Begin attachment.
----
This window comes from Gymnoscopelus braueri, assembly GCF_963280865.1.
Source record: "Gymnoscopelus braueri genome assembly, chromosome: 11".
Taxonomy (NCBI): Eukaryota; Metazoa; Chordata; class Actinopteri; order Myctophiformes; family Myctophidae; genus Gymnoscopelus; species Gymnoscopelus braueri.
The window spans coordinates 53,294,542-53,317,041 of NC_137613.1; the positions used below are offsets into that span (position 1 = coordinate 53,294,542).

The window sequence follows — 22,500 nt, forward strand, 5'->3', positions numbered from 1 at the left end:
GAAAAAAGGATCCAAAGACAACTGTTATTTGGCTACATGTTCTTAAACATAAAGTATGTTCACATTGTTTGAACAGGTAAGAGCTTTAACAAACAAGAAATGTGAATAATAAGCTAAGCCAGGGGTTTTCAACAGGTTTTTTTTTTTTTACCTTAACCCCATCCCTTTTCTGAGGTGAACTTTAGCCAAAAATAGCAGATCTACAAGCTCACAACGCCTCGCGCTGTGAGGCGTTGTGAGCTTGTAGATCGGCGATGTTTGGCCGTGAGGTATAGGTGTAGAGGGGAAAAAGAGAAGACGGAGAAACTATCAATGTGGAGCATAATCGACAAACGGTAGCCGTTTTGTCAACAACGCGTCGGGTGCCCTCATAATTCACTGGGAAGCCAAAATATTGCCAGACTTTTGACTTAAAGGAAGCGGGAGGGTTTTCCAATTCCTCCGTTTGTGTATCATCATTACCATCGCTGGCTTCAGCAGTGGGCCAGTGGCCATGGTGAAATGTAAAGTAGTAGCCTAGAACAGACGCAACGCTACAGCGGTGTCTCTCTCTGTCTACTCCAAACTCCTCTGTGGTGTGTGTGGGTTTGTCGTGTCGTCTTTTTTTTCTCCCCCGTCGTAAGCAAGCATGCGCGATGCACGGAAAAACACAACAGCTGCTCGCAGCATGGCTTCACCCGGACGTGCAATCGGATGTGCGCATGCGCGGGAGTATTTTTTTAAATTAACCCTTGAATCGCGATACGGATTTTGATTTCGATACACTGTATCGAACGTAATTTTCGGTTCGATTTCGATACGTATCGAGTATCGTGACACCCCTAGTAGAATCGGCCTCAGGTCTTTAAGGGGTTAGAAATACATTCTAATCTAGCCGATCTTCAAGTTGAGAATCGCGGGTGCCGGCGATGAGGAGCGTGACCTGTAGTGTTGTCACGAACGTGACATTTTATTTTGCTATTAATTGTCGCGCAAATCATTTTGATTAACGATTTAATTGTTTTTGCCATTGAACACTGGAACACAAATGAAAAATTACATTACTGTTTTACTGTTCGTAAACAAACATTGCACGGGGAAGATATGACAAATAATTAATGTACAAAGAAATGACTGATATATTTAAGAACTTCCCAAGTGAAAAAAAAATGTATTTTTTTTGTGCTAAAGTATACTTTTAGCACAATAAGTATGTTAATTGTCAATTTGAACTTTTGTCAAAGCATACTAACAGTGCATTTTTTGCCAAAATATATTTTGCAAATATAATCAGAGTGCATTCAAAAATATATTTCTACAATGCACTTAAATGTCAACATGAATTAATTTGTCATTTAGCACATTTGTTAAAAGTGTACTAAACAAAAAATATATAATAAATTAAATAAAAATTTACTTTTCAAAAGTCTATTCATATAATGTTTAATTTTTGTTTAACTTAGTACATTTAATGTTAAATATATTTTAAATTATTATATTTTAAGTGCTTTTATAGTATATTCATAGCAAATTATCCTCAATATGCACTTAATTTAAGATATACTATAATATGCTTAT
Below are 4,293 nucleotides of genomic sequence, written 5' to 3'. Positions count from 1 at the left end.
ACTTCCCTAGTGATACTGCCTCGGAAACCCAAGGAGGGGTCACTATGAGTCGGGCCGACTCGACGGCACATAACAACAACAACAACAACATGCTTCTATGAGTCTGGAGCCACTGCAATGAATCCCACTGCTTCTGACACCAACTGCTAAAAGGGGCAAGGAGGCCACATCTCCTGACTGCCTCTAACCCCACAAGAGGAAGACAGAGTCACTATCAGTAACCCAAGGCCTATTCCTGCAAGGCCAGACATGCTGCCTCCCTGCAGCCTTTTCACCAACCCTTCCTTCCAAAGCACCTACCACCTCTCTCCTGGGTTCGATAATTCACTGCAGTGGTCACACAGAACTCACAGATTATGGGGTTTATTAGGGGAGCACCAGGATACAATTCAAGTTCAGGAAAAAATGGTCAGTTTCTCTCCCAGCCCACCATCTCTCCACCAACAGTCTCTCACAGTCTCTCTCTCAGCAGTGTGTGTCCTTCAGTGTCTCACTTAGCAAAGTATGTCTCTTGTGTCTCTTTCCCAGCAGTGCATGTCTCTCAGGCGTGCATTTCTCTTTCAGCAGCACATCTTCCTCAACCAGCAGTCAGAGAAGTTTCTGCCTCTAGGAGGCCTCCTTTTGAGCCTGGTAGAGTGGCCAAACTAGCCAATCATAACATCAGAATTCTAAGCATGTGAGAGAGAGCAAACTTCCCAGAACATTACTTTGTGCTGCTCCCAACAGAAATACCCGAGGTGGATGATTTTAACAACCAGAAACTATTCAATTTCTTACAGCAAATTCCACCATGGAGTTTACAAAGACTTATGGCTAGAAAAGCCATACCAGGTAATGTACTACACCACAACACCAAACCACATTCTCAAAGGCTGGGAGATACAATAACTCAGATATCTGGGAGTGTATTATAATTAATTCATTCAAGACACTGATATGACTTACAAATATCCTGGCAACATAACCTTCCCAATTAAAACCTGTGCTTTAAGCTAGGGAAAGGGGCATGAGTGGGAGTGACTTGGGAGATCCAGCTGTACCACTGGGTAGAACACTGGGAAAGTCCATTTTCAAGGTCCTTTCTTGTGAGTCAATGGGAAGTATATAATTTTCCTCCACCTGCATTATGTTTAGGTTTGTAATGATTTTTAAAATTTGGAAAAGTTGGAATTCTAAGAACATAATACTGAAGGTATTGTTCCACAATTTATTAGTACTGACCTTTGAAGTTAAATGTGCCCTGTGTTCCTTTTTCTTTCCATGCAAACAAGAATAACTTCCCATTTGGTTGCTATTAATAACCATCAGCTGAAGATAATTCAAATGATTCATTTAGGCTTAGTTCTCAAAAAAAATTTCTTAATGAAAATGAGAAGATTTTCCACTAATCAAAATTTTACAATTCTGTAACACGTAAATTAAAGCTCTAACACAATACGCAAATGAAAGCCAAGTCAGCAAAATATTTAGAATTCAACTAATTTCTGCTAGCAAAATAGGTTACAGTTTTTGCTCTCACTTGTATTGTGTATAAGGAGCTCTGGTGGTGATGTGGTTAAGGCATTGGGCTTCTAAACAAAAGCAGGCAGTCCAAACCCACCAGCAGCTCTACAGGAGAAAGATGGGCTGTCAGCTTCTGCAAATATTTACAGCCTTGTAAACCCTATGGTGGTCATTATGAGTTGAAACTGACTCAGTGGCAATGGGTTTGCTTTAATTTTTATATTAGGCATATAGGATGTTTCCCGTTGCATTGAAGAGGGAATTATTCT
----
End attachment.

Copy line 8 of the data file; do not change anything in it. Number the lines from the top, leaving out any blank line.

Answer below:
ACTTCCCTAGTGATACTGCCTCGGAAACCCAAGGAGGGGTCACTATGAGTCGGGCCGACTCGACGGCACATAACAACAACAACAACAACATGCTTCTATGAGTCTGGAGCCACTGCAATGAATCCCACTGCTTCTGACACCAACTGCTAAAAGGGGCAAGGAGGCCACATCTCCTGACTGCCTCTAACCCCACAAGAGGAAGACAGAGTCACTATCAGTAACCCAAGGCCTATTCCTGCAAGGCCAGACATGCTGCCTCCCTGCAGCCTTTTCACCAACCCTTCCTTCCAAAGCACCTACCACCTCTCTCCTGGGTTCGATAATTCACTGCAGTGGTCACACAGAACTCACAGATTATGGGGTTTATTAGGGGAGCACCAGGATACAATTCAAGTTCAGGAAAAAATGGTCAGTTTCTCTCCCAGCCCACCATCTCTCCACCAACAGTCTCTCACAGTCTCTCTCTCAGCAGTGTGTGTCCTTCAGTGTCTCACTTAGCAAAGTATGTCTCTTGTGTCTCTTTCCCAGCAGTGCATGTCTCTCAGGCGTGCATTTCTCTTTCAGCAGCACATCTTCCTCAACCAGCAGTCAGAGAAGTTTCTGCCTCTAGGAGGCCTCCTTTTGAGCCTGGTAGAGTGGCCAAACTAGCCAATCATAACATCAGAATTCTAAGCATGTGAGAGAGAGCAAACTTCCCAGAACATTACTTTGTGCTGCTCCCAACAGAAATACCCGAGGTGGATGATTTTAACAACCAGAAACTATTCAATTTCTTACAGCAAATTCCACCATGGAGTTTACAAAGACTTATGGCTAGAAAAGCCATACCAGGTAATGTACTACACCACAACACCAAACCACATTCTCAAAGGCTGGGAGATACAATAACTCAGATATCTGGGAGTGTATTATAATTAATTCATTCAAGACACTGATATGACTTACAAATATCCTGGCAACATAACCTTCCCAATTAAAACCTGTGCTTTAAGCTAGGGAAAGGGGCATGAGTGGGAGTGACTTGGGAGATCCAGCTGTACCACTGGGTAGAACACTGGGAAAGTCCATTTTCAAGGTCCTTTCTTGTGAGTCAATGGGAAGTATATAATTTTCCTCCACCTGCATTATGTTTAGGTTTGTAATGATTTTTAAAATTTGGAAAAGTTGGAATTCTAAGAACATAATACTGAAGGTATTGTTCCACAATTTATTAGTACTGACCTTTGAAGTTAAATGTGCCCTGTGTTCCTTTTTCTTTCCATGCAAACAAGAATAACTTCCCATTTGGTTGCTATTAATAACCATCAGCTGAAGATAATTCAAATGATTCATTTAGGCTTAGTTCTCAAAAAAAATTTCTTAATGAAAATGAGAAGATTTTCCACTAATCAAAATTTTACAATTCTGTAACACGTAAATTAAAGCTCTAACACAATACGCAAATGAAAGCCAAGTCAGCAAAATATTTAGAATTCAACTAATTTCTGCTAGCAAAATAGGTTACAGTTTTTGCTCTCACTTGTATTGTGTATAAGGAGCTCTGGTGGTGATGTGGTTAAGGCATTGGGCTTCTAAACAAAAGCAGGCAGTCCAAACCCACCAGCAGCTCTACAGGAGAAAGATGGGCTGTCAGCTTCTGCAAATATTTACAGCCTTGTAAACCCTATGGTGGTCATTATGAGTTGAAACTGACTCAGTGGCAATGGGTTTGCTTTAATTTTTATATTAGGCATATAGGATGTTTCCCGTTGCATTGAAGAGGGAATTATTCT